Developed from five years of research, working in conjunction with experts
In developing the Start-Bee handwriting method, Melanie has spent five years examining and evaluating methods of handwriting instruction that have been used over the past hundred years, as well as working with the very top educators and handwriting experts in the world. Experts like Dr Rosemary Sassoon who was the very first Doctor of Handwriting and Letterforms and whose ‘Sassoon script’ is the only letterform that has been proven to aid reading. This has enabled Melanie to develop a very informed understanding of what works and what doesn’t when teaching children how to write and to create a method that has been subsequently refined and finessed through primary school trials.
Here’s more about some of the experts Start-Bee has worked with.
Dr Christian Boer is a graphic designer and graduate of the Utrecht Art Academy where, in his final year, he first developed the Dyslexie typeface. A dyslexic himself, Boer set out to create a font that would make reading a less arduous task. After completion, the revolutionary font immediately caused quite a stir amongst the dyslexic community and in the international media. Since winning the prestigious Smart Future Minds Award in 2011, Scientific American, Euronews and Springwise to name but a few have talked about Boer’s invention. In 2011 Dyslexie font won first prize at the Smart Urban Stage in Amsterdam, as well as being one of the most talked-about presentation at TEDx Dubai. Boer and his Dyslexie font continue to attract recognition and praise including, most recently, an invitation to deliver a TED talk on 20th September 2015.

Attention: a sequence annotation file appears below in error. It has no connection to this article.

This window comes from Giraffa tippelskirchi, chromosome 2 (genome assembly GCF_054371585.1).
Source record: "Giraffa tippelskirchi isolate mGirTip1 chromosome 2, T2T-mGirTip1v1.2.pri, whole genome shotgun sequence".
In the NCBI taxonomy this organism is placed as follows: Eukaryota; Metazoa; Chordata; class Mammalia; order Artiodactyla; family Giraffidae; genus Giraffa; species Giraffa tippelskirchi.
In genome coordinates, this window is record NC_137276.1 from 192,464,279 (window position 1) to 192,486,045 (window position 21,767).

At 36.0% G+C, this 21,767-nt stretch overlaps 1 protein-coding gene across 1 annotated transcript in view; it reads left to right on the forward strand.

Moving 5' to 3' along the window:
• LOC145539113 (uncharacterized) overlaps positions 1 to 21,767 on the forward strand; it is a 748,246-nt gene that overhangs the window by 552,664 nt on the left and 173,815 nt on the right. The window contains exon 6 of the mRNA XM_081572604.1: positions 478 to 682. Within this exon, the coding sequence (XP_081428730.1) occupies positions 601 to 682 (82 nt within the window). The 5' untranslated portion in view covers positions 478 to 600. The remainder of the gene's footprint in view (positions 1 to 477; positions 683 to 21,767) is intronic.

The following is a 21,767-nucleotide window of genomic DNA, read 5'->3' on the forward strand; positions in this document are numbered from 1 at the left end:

Denise Meissner has been a qualified Occupational Therapist for 25 years and is a mum to two boys one of whom, Adam, suffers from autism. Meissner created her QCharm Portable Visual and Cue System to help improve communication between parent and autistic child. The QCharm consists of flat surfaced charms, containing Boardmaker images as visual cues, which are then clipped to a silicone band worn on the wrist of the child. The charms fit securely but can be slid along the band, allowing for the adult to show the child which activities have been completed. By visually representing each daily activity with familiar cues, the QCharm enables carers, educators, therapists, family and friends to provide structure for the child who now has something familiar to reference within a less familiar setting. The QCharm is being used in the USA, Canada and Australia and has attracted many fans including a Director of the Autism Society of America.